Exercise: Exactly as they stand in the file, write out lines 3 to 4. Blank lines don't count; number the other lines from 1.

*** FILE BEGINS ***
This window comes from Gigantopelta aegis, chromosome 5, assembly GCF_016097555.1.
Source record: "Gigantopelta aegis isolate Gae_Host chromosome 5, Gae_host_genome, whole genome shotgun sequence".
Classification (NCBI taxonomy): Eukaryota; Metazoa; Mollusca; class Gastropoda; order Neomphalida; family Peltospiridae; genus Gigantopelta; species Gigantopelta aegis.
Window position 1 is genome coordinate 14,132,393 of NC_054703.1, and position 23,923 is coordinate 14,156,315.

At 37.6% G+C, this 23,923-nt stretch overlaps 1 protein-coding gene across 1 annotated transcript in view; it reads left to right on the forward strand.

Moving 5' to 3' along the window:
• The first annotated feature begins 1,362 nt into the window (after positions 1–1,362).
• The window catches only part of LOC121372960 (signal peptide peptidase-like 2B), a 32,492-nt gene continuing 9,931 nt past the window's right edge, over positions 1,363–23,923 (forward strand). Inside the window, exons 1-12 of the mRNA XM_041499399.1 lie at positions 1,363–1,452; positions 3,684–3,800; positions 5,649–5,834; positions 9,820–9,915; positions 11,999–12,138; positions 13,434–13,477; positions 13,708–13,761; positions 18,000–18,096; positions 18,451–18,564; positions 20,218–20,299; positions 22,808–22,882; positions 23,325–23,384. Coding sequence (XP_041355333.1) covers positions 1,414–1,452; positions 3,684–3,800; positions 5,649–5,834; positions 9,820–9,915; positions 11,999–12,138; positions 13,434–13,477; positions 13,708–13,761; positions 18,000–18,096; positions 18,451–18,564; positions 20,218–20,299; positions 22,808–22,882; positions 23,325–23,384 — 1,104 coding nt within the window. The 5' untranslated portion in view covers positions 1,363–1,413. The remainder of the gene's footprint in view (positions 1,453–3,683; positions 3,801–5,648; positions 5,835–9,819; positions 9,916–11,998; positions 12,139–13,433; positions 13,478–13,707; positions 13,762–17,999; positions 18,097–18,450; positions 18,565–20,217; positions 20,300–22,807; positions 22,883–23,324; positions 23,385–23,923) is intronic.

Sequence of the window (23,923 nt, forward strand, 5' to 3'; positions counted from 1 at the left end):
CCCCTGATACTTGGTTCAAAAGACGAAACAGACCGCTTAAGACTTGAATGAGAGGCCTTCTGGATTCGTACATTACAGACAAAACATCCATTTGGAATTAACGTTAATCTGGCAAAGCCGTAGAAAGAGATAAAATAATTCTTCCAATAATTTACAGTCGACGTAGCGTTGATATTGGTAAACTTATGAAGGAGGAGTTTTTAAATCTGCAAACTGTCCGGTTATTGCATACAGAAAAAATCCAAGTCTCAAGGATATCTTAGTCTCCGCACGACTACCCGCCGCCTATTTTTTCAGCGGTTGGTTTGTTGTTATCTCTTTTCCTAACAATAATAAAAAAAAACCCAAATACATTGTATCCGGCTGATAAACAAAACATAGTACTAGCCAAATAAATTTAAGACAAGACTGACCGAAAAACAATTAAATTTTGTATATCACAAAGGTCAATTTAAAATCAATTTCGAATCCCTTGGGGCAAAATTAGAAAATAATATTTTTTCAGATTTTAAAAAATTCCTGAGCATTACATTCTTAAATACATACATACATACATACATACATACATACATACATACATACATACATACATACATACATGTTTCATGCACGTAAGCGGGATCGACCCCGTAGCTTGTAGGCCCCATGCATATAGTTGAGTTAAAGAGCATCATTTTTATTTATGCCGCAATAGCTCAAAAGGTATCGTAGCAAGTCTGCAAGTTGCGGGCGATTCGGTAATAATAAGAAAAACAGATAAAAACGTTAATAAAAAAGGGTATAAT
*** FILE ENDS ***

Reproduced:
Classification (NCBI taxonomy): Eukaryota; Metazoa; Mollusca; class Gastropoda; order Neomphalida; family Peltospiridae; genus Gigantopelta; species Gigantopelta aegis.
Window position 1 is genome coordinate 14,132,393 of NC_054703.1, and position 23,923 is coordinate 14,156,315.